Lake Adventures + Write More, Better
By Jessica Albon
This morning I'm writing you from a deck overlooking Lake Norman. Pretty, huh?
About a month ago, my coach issued a challenge. My assignment was to go somewhere for several weeks. (I'm kind of a homebody and tend to limit vacations to 5 days or less.) Most importantly, I wasn't to check email or voice mails for a full two weeks while I was away.
I knew I'd chicken out if I didn't do it right away, so I took immediate action. Booked a dog-friendly house right on Lake Norman for Iz and I to escape to. And that's where we've been for the past three weeks as I write this–we've been having a blast!
Seriously, what is it about being on vacation that makes even grocery shopping more fun and less of a chore?
This week, I've gotten back to doing a bit of work. I'll admit, the view is more than a bit distracting! One of the tasks I've been tackling is to read through my folder of reader questions. Each week, I receive 5-10 questions from new subscribers. While I answer as many as I can, I always have an overflow.
Lately many of these reader questions have to do with a certain piece of writing advice that's been floating around. Maybe you've heard it. It goes something like this:
"If you want to promote your business with writing, and you want to be any good at it, you've got to write 10,000 words a day."
So people have been writing to ask if I think this is good advice, and if there's something I'd recommend instead that might be a little less of a time commitment.
I confess: I type (and write) really fast. My typing speed is up above 100 words per minute these days, and if I'm spending a couple hours writing, I usually average about 2000-3000 words per hour.
So, that means that, for me, writing 10,000 words a day is about a 5 hour commitment. Maybe you have more time than I do (though I doubt it!) but I absolutely cannot afford to spend 5 hours per day on writing my own stuff.
That means that, for me at least, this is an unattainable goal.
Luckily, it's also not even remotely necessary. What's more, I don't buy the argument that doing more of something inherently makes you better at it.
Let's say I decided to learn to play the piano (something I've never done before). To do that, instead of hiring a teacher, or buying a course, or even looking up lessons on YouTube, I decide I'm going to practice playing the piano for five hours every day.
Because I haven't been living under a rock, I'd probably be able to play Chopsticks pretty quickly. But without a teacher, without lessons, without any sort of guidance, I suspect that's about where I'd get stuck.
And this is how it is when you set out to write 10,000 words a day. You might get a bit better through the practice, but it's going to be slow going, and you're mostly only going to be able to do what you already know is possible.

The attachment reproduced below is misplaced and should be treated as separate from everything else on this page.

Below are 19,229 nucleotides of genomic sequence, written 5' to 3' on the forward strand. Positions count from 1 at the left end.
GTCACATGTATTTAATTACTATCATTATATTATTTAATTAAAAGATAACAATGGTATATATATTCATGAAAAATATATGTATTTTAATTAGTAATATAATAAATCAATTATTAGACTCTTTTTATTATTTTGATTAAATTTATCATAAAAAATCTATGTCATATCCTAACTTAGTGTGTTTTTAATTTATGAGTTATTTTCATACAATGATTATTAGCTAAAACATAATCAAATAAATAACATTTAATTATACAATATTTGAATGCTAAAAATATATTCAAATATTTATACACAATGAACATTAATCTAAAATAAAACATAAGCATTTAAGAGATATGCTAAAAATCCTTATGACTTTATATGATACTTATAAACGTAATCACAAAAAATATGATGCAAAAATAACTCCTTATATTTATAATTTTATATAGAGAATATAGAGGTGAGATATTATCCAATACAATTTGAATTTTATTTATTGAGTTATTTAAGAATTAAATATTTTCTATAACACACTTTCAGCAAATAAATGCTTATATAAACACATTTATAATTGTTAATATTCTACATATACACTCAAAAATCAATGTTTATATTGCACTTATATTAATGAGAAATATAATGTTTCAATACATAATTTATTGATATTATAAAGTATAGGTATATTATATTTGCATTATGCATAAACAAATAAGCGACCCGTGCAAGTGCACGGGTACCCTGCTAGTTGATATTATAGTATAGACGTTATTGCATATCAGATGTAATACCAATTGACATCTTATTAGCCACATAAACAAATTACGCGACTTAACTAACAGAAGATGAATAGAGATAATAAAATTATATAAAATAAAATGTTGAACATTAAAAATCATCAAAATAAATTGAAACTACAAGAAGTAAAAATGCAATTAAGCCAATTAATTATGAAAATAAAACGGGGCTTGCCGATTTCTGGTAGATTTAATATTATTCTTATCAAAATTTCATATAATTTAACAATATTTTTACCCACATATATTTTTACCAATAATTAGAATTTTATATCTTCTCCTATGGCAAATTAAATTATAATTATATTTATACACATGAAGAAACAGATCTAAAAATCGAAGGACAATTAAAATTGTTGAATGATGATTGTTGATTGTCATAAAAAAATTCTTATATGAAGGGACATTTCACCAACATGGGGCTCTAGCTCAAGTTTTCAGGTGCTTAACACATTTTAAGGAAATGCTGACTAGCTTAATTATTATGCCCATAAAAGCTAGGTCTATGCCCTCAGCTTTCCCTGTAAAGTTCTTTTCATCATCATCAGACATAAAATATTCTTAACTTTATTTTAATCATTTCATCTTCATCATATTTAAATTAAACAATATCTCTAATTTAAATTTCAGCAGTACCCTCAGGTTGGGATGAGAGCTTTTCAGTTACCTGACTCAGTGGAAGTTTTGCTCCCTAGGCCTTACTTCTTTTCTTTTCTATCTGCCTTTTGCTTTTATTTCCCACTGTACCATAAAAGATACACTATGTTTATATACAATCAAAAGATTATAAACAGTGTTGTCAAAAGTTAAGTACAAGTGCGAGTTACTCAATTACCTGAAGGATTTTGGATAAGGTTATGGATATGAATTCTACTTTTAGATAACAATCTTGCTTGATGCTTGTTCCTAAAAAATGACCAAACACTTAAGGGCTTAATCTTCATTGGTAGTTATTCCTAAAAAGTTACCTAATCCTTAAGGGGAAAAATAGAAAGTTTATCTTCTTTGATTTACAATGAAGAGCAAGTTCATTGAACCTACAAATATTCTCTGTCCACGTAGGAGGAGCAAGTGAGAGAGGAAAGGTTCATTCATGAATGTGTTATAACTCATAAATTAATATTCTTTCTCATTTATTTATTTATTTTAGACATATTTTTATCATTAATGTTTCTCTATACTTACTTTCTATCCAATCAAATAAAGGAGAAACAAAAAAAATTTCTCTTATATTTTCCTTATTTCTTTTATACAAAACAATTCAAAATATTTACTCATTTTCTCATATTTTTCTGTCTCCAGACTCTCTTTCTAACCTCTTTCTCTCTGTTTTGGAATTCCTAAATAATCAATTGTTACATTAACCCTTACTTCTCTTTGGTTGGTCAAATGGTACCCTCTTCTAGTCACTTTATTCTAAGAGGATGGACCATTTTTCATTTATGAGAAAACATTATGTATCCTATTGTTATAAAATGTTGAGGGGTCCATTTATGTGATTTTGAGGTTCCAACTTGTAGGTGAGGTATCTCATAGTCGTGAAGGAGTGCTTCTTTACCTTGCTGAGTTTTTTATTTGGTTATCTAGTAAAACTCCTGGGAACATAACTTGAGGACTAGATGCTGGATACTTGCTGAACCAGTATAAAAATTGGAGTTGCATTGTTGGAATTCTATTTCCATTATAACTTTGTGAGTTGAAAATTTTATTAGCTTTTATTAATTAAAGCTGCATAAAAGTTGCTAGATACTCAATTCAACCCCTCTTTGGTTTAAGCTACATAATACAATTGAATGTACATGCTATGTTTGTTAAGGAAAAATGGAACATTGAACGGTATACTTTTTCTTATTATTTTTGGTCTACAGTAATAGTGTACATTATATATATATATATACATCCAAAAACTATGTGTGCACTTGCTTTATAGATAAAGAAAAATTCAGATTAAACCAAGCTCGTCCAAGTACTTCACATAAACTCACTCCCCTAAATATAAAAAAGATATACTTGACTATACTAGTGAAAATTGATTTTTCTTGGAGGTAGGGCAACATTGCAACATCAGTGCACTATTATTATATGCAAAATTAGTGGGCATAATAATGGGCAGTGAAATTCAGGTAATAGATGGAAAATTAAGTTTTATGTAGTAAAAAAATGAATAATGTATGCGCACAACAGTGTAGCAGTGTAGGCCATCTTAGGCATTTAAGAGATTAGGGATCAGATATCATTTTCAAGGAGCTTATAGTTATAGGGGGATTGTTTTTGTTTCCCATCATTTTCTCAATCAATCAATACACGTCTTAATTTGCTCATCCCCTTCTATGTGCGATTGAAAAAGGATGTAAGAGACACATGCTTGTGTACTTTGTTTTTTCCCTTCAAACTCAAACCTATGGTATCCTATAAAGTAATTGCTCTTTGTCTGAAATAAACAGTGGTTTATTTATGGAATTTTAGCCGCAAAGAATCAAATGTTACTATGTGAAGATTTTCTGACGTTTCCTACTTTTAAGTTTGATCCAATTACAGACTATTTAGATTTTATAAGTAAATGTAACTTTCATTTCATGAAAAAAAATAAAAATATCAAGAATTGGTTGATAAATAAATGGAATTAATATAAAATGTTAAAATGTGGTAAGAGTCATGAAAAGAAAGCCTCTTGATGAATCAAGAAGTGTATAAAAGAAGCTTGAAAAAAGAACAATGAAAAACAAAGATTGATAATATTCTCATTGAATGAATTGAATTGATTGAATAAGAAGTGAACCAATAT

What's more, in order to write fast enough to write 10,000 words per day in any sort of reasonable amount of time, you're going to have to turn off your internal editor. (Which is actually a really good thing to learn, but it's not without its drawbacks.)
When you turn off your internal editor while you write, you'll need to spend extra time editing those 10,000 words in order to make them publishable.
In other words, this is a huge time commitment and only has a tiny payoff.
If you'd like to get a lot more bang for your buck, here's a straightforward approach for improving your writing and increasing your output.
- Double your output. Start by setting a goal to write twice as much as you write currently. If you're writing about 2000 words per week, aim to write 4000.
- Set a daily writing goal. Most of us don't write every day and that's a mistake. The reason writing 10,000 words a day will help you become a better writer is that part of writing (and similar brain tasks) is habit. So, simply getting into the habit of writing every day will help you improve your writing. (It'll also make you a faster writer.) Just break down your new weekly goal into a daily goal. In other words, if your new goal is 4000 words per week, aim for 800 words per day.
- Use quality writing prompts. The biggest problem with the "10,000 words a day" advice is that it tells your internal editor to take a vacation. But you need your internal editor! It's what helps you improve your writing. Rather than sending it on an extended vacation, give it a goal. That's where writing prompts come in. With a prompt like, "Write an article about the biggest mistake you see in your industry," your internal critic knows exactly what you're writing and how to keep you on task. Using writing prompts is the single fastest way I know of to keep both parts of your brain engaged and working towards your goal: more, better writing.
One of the things I packed for my vacation was a copy of "51 Fun Ways to Energize Your Newsletter." This is a book I wrote way back in 2005 that I still use to this day (as do many of my clients). Whenever I'm stumped for topics, or I just want to give my internal editor a goal, I open up my copy and pick a prompt. I think you'll enjoy this little book just as much as I have, and just as much as other readers have. If you'd like one, you can get a copy.
So, there you have it, my "no-you-don't-have-to-write-10,000-words-per-day" plan for writing more, better, faster. Give it a try and let me know how it works for you.
I'm going to get back to enjoying my last few days at the lake–there's a certain someone demanding a swim .
Have a great weekend,
P.S. While I've been out, my team's been working on some new branding materials. I almost can't believe how great they're looking. If you'd like to get a sneak peak, make sure to follow me on Twitter.